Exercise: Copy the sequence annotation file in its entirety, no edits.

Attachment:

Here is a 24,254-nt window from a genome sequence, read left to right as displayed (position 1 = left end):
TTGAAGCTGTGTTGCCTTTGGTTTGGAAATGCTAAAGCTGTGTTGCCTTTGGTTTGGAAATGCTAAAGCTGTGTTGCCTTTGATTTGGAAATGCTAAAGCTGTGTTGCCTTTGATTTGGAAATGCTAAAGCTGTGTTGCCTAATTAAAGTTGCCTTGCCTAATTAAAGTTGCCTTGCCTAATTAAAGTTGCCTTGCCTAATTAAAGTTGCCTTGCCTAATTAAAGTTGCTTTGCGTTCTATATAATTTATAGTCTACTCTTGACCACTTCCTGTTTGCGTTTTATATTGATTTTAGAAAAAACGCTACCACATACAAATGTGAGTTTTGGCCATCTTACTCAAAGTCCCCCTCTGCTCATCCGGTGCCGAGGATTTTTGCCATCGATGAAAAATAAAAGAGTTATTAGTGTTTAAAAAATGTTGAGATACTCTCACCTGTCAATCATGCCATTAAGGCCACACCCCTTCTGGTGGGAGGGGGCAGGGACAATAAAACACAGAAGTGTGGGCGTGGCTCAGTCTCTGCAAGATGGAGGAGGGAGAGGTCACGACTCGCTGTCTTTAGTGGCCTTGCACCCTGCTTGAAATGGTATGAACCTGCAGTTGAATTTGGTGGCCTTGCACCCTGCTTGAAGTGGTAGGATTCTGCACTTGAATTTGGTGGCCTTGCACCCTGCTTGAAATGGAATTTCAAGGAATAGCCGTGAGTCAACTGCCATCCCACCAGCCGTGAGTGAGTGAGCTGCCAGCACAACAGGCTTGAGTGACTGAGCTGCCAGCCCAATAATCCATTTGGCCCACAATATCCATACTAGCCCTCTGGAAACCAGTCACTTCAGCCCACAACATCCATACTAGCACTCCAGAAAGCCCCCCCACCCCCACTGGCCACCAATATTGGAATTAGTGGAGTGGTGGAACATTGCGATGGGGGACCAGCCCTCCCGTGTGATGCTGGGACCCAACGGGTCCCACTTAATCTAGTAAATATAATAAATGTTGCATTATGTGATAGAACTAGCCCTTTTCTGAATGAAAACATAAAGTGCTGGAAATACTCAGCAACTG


Here is a 24,254-nt window from a genome sequence, read left to right as displayed (position 1 = left end):
TTGAAGCTGTGTTGCCTTTGGTTTGGAAATGCTAAAGCTGTGTTGCCTTTGGTTTGGAAATGCTAAAGCTGTGTTGCCTTTGATTTGGAAATGCTAAAGCTGTGTTGCCTTTGATTTGGAAATGCTAAAGCTGTGTTGCCTAATTAAAGTTGCCTTGCCTAATTAAAGTTGCCTTGCCTAATTAAAGTTGCCTTGCCTAATTAAAGTTGCCTTGCCTAATTAAAGTTGCTTTGCGTTCTATATAATTTATAGTCTACTCTTGACCACTTCCTGTTTGCGTTTTATATTGATTTTAGAAAAAACGCTACCACATACAAATGTGAGTTTTGGCCATCTTACTCAAAGTCCCCCTCTGCTCATCCGGTGCCGAGGATTTTTGCCATCGATGAAAAATAAAAGAGTTATTAGTGTTTAAAAAATGTTGAGATACTCTCACCTGTCAATCATGCCATTAAGGCCACACCCCTTCTGGTGGGAGGGGGCAGGGACAATAAAACACAGAAGTGTGGGCGTGGCTCAGTCTCTGCAAGATGGAGGAGGGAGAGGTCACGACTCGCTGTCTTTAGTGGCCTTGCACCCTGCTTGAAATGGTATGAACCTGCAGTTGAATTTGGTGGCCTTGCACCCTGCTTGAAGTGGTAGGATTCTGCACTTGAATTTGGTGGCCTTGCACCCTGCTTGAAATGGAATTTCAAGGAATAGCCGTGAGTCAACTGCCATCCCACCAGCCGTGAGTGAGTGAGCTGCCAGCACAACAGGCTTGAGTGACTGAGCTGCCAGCCCAATAATCCATTTGGCCCACAATATCCATACTAGCCCTCTGGAAACCAGTCACTTCAGCCCACAACATCCATACTAGCACTCCAGAAAGCCCCCCCACCCCCACTGGCCACCAATATTGGAATTAGTGGAGTGGTGGAACATTGCGATGGGGGACCAGCCCTCCCGTGTGATGCTGGGACCCAACGGGTCCCACTTAATCTAGTAAATATAATAAATGTTGCATTATGTGATAGAACTAGCCCTTTTCTGAATGAAAACATAAAGTGCTGGAAATACTCAGCAACTG